Preston CJ stated at [29] that the primary facts alone are uninformative of whether the two developments are substantially the same. The precondition in section 4.55(2)(a) is only answerable by undertaking the third task, which “can be an instinctive synthesis and need not be articulated expressly” (at [30]).

His Honour summarised the required approach to the ‘substantially the same development test’ as follows at [26] (our emphasis added):

The test in s 4.55(2)(a) requires a simple comparison of the two developments, the development as modified and the development as originally approved: Arrage v Inner West Council [2019] NSWLEC 85 at [24]; Feldkirchen Pty Ltd v Development Implementation Pty Ltd (2022) 254 LGERA 114; [2022] NSWCA 227 at [112]. This comparison can involve “an appreciation, qualitative, as well as quantitative, of the developments being compared in their proper context”: Moto Projects (No 2) Pty Ltd v North Sydney Council (1999) 106 LGERA 298; [1999] NSWLEC 280 at [56]. But the comparison required by s 4.55(2)(a) remains a holistic one of the two developments being compared – the modified development and the originally approved development. The opinion of satisfaction that s 4.55(2)(a) requires is that the two developments being compared are substantially the same development, not that either the quantitative features or the qualitative features of the two developments are substantially the same.

Following the above, Preston CJ found that while an assessment of the differences between the quantitative and qualitative features of the two elements can be undertaken, that assessment cannot displace the test in s 4.55(2)(a): at [27].

In practical terms, the decision in Realize Architecture confirms that the precondition in s 4.55(2)(a) requires the consent authority to:

  1. identify all differences between the two developments, and
  2. attribute significance to those differences, and
  3. balance the differences having regard to their significance, in order to holistically determine whether the two developments are substantially the same.

Chief Judge clarifies the requirements for establishing Asset Protection Zones in compliance with Planning for Bushfire Protection 2019

Shoalhaven City Council v Easter Developments Pty Limited [2024] NSWLEC 49 (16 May 2024) by Preston CJ. Access the case here.

The Chief Judge has overturned the decision of a Commissioner who determined to grant consent to a development application (DA) that proposed part of an Asset Protection Zone (APZ) on adjoining Council community land. The DA sought subdivision of land in Vincentia on bushfire-prone land and was integrated development under s 4.46 of the EPA Act. The issues were whether the APZ proposed on adjoining Council land complied with the requirement in Planning for Bush Fire Protection 2019 (PBP) that the land be “managed in perpetuity” and whether the need “to ensure ongoing compliance with the APZ requirements” had been satisfied.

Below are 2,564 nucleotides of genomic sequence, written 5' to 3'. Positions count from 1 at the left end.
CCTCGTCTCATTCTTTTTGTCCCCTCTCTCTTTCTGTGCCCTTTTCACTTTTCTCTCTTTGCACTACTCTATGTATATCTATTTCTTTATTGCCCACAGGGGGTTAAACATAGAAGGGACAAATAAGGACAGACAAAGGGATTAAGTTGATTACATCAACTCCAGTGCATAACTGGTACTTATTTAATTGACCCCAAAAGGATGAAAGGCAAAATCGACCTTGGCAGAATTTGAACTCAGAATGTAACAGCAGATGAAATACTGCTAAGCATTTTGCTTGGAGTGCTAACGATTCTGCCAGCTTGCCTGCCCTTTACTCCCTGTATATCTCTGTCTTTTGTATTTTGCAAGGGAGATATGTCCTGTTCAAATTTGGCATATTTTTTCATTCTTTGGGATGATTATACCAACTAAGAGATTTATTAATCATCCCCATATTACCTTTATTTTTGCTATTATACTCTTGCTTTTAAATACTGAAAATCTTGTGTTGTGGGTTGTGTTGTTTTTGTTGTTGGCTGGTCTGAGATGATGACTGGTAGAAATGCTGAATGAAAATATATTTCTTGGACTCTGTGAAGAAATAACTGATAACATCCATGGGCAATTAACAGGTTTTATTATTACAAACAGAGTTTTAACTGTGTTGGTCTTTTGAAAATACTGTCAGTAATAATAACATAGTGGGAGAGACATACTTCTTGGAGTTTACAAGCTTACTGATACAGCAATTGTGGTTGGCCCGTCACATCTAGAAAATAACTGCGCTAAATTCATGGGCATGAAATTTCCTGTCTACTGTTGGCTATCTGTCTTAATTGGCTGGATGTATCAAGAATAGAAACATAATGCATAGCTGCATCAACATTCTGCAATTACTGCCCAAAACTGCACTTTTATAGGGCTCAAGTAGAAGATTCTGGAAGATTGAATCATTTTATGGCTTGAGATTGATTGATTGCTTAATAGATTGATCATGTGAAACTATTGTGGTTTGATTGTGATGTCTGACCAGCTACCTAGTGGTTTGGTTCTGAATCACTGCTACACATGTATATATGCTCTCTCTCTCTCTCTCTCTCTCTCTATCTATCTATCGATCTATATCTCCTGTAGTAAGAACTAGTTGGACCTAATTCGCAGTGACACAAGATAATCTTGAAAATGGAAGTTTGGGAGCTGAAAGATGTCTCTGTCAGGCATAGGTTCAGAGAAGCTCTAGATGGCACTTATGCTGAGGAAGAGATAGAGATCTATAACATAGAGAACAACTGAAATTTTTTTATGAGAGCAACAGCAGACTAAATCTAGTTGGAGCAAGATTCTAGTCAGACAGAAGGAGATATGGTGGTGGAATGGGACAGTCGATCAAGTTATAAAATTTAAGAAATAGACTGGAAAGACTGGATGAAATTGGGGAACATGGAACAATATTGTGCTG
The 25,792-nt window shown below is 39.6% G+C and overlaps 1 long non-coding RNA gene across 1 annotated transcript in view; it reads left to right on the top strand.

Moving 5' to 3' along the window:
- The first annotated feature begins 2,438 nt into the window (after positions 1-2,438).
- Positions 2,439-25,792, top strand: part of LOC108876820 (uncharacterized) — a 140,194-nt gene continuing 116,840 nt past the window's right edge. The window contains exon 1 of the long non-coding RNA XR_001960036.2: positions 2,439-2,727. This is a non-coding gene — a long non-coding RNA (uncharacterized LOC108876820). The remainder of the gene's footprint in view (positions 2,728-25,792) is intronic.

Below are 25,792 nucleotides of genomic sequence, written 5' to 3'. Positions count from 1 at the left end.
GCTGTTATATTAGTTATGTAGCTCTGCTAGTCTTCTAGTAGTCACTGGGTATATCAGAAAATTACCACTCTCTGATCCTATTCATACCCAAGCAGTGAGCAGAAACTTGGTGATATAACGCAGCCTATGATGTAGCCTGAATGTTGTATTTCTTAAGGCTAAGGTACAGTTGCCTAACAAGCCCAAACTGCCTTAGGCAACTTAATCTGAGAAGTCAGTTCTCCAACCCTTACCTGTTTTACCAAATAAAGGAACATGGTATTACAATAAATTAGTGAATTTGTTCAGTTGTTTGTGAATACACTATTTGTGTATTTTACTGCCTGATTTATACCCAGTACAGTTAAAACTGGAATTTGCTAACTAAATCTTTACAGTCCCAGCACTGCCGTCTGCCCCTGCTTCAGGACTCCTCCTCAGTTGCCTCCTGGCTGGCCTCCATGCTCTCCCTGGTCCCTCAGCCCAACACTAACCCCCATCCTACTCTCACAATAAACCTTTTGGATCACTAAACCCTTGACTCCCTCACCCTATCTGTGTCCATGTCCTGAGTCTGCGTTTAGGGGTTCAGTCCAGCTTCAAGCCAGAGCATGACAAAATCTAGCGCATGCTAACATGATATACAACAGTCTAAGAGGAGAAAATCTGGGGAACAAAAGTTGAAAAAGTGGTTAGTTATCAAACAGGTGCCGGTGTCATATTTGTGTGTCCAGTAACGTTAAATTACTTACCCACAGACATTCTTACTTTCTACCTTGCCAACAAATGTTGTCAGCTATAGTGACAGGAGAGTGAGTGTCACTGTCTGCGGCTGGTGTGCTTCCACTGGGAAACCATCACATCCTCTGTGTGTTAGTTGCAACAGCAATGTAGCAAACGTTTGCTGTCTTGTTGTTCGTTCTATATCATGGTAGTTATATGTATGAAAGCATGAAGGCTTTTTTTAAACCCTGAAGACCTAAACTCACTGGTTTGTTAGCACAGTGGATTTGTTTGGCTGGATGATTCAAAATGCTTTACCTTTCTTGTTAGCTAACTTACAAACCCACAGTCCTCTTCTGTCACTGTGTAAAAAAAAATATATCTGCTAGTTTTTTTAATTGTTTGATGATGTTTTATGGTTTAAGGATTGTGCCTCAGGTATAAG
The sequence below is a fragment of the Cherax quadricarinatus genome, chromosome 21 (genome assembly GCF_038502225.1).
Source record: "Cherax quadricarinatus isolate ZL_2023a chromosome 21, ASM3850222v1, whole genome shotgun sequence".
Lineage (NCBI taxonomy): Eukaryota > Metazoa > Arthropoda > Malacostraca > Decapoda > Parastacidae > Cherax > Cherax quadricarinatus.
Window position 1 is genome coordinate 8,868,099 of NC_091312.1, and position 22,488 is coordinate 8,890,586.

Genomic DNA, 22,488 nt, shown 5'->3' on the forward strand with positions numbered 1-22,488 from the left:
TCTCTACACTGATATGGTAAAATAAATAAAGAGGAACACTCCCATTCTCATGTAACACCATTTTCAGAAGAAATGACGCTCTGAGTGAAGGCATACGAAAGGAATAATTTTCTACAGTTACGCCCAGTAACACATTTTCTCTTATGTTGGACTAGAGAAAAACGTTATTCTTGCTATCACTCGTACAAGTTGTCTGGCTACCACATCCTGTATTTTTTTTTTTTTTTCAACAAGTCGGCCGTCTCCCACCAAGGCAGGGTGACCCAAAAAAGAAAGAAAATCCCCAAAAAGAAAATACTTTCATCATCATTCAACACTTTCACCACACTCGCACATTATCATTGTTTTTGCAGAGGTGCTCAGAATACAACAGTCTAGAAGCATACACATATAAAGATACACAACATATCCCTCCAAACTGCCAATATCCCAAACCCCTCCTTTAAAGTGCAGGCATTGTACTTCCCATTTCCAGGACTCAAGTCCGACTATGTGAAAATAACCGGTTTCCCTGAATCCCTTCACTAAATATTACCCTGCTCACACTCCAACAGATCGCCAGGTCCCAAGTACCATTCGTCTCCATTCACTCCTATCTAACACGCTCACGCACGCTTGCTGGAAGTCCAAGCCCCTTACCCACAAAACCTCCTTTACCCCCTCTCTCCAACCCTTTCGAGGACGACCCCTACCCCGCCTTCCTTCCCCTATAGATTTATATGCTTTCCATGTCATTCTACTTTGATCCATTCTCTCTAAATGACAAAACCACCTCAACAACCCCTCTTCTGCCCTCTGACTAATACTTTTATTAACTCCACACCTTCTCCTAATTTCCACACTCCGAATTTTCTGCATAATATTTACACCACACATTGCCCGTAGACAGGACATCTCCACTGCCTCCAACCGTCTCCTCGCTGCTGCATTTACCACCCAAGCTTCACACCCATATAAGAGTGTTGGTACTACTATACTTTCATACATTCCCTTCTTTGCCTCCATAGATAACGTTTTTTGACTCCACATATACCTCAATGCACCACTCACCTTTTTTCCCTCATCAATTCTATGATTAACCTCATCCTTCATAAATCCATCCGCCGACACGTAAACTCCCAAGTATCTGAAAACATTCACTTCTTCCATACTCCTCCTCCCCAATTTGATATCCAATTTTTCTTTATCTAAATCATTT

The Commissioner considered that the relevant question for determination was whether the land over which the APZ was proposed was ‘managed land’ pursuant to the Rural Fires Act 1997. Preston CJ clarified the requirements of PBP at [37] as follows:

In summary, the PBP sets a performance criterion that the APZ is provided in perpetuity; the accepted solution to achieve this performance criterion is that the APZ is wholly within the boundaries of the development site; an alternative solution to achieve this performance criterion for an APZ on privately owned, adjoining land is having an easement under s 88B of the Conveyancing Act guaranteeing that the land will be managed in perpetuity; and a further alternative solution to achieve this performance criterion for an APZ on publicly owned, adjoining land is having an adopted Plan of Management that provides the assurance that the APZ will be managed in perpetuity.

Accordingly, His Honour held that the Commissioner failed to ask the right question and misdirected herself regarding the requirements of PBP.

Further, His Honour held that the Commissioner’s finding that the Generic Community Land Plan of Management, which was applicable to all of Council’s community land, including the adjoining land, was sufficient for the purposes of PBP, involved misdirection because it did not:

  • contain an “assurance that an APZ will be managed in perpetuity”,
  • demonstrate that a “management regime [was] in place to ensure ongoing compliance with APZ requirements”, or